Experience has shown that good fire-fighting facilities, clean belt systems, and prompt action by the men in the mine are the best defense against fire. Good fire-fighting facilities would include water-sprinkling systems or high-expansion foam units along belt lines. The fire hazard can be reduced by patrolling belts, inspecting rollers frequently, particularly after the belts have been stopped, and removing dirt build-up on the return idlers and tail sections. Belt conveyors should be installed in neutral entries where practical this not only reduces the chance for flame propagation on the belt, but also reduces the dissemination of float-coal dust. Automatic smoke, heat detecting, and alarm systems would be instrumental in alleviating the hazard of belt fires in coal mines.
A major problem faced by the Experimental Coal miners during these studies was the dense, black, toxic smoke evolved from the burning belts. This problem was particularly serious in the tests on extinguishing belt fires in which visibility was reduced and breathing was difficult. In fighting fires involving belts in an operating mine, respiratory protection is recommended unless all control activities are in fresh air.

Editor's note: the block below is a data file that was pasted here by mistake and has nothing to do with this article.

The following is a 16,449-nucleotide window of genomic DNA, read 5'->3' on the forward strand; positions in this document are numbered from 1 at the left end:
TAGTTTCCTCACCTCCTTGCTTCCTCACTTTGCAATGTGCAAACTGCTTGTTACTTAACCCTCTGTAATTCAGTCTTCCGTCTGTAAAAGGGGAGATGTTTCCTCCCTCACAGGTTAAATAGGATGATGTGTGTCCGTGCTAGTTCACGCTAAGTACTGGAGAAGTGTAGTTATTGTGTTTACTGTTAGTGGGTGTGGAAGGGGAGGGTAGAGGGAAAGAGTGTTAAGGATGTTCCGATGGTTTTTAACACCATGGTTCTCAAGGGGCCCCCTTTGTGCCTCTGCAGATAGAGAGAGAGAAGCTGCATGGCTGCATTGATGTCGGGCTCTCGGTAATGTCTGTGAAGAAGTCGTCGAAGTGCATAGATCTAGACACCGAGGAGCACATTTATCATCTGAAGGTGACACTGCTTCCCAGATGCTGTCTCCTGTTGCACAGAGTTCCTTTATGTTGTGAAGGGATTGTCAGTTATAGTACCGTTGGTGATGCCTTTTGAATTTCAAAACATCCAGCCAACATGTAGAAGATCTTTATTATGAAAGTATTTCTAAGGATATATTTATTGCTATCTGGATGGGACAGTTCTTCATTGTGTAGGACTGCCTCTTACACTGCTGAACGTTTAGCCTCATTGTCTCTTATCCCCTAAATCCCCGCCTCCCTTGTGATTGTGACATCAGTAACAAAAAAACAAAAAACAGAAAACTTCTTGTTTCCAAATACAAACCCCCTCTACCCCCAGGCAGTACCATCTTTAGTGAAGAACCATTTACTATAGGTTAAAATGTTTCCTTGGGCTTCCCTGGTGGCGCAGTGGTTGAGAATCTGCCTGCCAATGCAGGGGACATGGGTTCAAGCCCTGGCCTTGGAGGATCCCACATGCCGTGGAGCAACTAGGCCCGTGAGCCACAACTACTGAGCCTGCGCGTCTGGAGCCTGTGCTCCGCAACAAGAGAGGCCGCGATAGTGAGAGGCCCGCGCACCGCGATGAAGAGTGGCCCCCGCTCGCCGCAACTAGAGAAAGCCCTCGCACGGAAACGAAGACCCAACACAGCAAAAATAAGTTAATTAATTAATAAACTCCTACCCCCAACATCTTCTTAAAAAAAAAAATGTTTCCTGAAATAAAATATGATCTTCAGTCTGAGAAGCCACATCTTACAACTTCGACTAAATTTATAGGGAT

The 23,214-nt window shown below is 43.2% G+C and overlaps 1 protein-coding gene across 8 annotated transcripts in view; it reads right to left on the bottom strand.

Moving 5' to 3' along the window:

The fire hazard of neoprene, polyvinyl chloride, and rubber conveyor belts was studied at the Federal Bureau of Mines Experimental Coal Mine. The effects of intensity of ignition source, velocity of the ventilating air, and type of belt were investigated at three levels in small-scale gallery experiments. Studies were made in the mine on the effects on ignition and flame propagation of belt-entry dimensions, belt widths, and belt configuration. Methods for extinguishing belt fires were also investigated under simulated mining conditions, and during these trials coal dust and grease were placed on the belt.